A recruiter who decides to hang on to a candidate’s phone number before leaving for a dream job should think again…
On 9 September 2014, the Information Commissioner’s Office secured the criminal conviction of James Pickles for unlawfully taking the personal data of more than 100 clients. Mr Pickles was a paralegal at a law firm. He sent six emails to himself shortly before leaving the firm to join a competitor. The emails contained personal client data that he had intended to stockpile for later use. Sound familiar? Mr Pickle was convicted and given a fine.
This problem is acute in the recruitment industry. It is common to find consultants switching jobs or setting up on their own, spurred on by the lure of increased salary or commissions. And many of them cannot resist the temptation to retain a copy of their live jobs or an extract of the candidate database to help them obtain a kick start in their new role.
The database stores the value of the business. It records and identifies opportunities and potential revenue streams. It is a magnet for unscrupulous employees who often consider the relationship with a client or candidate their relationship and who feel entitled to keep a copy of the data that they have spent many days, weeks, even years collating.
Unlawfully obtaining or accessing personal data is a criminal offence under section 55 of the Data Protection Act 1998 and gives rise to a fine of up to £5,000 in a Magistrates Court or an unlimited fine in a Crown Court. There is no question that the ICO is looking at the recruitment sector. There have been two prosecutions in as many months of recruitment businesses that have failed to notify the ICO that they are processing personal data.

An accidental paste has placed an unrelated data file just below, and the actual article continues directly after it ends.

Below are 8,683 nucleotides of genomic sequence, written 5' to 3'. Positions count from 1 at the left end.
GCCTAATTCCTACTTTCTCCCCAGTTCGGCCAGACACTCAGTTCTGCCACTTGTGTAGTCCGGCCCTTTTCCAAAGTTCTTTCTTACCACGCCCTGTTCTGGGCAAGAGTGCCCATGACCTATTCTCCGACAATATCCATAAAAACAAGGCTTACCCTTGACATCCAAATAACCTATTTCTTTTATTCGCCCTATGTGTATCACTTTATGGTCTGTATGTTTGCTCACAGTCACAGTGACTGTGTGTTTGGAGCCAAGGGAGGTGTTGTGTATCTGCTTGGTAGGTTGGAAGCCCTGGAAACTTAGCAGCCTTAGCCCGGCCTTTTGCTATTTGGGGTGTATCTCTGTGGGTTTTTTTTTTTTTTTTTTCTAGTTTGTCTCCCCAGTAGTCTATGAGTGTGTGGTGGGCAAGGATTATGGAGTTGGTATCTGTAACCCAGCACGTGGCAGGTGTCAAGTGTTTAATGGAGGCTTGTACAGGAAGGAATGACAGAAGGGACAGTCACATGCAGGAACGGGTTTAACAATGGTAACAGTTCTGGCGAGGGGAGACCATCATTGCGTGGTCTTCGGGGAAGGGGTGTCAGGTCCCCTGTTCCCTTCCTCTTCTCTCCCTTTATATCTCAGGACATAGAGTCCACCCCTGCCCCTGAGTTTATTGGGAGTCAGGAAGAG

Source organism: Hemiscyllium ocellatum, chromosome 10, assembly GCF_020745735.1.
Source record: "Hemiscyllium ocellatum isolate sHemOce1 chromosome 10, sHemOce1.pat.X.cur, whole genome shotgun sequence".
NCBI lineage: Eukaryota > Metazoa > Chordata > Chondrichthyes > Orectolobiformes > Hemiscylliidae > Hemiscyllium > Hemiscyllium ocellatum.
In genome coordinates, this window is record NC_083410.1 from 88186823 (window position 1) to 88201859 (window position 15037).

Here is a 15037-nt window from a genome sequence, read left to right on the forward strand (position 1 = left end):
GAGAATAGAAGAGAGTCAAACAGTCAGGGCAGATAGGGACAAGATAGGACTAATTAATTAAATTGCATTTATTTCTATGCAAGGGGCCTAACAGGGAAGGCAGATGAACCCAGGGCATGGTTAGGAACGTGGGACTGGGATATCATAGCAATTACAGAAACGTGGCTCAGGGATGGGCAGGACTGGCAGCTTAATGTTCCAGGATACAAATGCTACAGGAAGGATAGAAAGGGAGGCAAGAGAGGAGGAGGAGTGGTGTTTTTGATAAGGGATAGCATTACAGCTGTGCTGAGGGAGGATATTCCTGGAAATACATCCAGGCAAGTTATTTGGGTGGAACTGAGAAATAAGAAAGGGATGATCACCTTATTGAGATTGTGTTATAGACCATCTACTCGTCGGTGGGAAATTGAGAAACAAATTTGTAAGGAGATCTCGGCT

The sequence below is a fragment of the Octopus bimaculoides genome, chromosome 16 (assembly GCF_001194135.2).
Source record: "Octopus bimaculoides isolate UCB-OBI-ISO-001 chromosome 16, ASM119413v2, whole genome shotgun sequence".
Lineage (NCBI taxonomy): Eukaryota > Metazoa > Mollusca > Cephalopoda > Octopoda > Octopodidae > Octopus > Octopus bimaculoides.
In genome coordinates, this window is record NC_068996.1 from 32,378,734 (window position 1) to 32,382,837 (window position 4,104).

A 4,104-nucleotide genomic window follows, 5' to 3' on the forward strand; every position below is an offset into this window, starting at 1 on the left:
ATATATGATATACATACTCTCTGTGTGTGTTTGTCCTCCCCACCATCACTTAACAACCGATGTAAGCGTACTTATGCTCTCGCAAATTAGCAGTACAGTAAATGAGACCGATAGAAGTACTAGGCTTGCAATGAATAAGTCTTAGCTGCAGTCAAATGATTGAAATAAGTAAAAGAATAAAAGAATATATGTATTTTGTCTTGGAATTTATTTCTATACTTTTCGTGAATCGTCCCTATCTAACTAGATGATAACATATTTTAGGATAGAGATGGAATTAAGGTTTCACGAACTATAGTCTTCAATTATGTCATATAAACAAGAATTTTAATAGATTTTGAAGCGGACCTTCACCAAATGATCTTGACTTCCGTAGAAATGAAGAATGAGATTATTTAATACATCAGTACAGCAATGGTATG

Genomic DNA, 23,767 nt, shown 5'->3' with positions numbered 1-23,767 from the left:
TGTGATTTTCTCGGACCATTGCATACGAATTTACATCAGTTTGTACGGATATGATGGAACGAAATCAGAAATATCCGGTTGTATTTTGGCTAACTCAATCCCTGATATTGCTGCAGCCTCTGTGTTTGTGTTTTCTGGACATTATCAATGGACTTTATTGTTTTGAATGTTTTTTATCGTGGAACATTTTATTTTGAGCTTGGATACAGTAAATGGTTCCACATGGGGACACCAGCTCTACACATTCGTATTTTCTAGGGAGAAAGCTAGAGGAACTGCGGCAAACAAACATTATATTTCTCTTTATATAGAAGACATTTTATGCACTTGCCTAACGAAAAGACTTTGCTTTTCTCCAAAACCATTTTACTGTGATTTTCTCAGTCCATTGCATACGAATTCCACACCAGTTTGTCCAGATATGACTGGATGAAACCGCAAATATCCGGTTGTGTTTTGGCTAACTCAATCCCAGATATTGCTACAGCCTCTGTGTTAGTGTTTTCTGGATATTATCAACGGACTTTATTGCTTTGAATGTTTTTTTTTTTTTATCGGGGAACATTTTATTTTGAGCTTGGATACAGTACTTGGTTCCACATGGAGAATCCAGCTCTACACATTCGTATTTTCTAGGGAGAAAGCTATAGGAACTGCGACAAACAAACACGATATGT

The case of Mr Pickles acts as a warning sign for recruitment businesses as much as it does for their consultants. Recruitment businesses also have obligations under the Data Protection Act: they must take steps to actively manage and protect their database and the personal information contained within it – treating it responsibly, securely and fairly and putting in place the right legal and technological infrastructure to keep the information confidential and secure.
For more information, please contact Hugo Plowman
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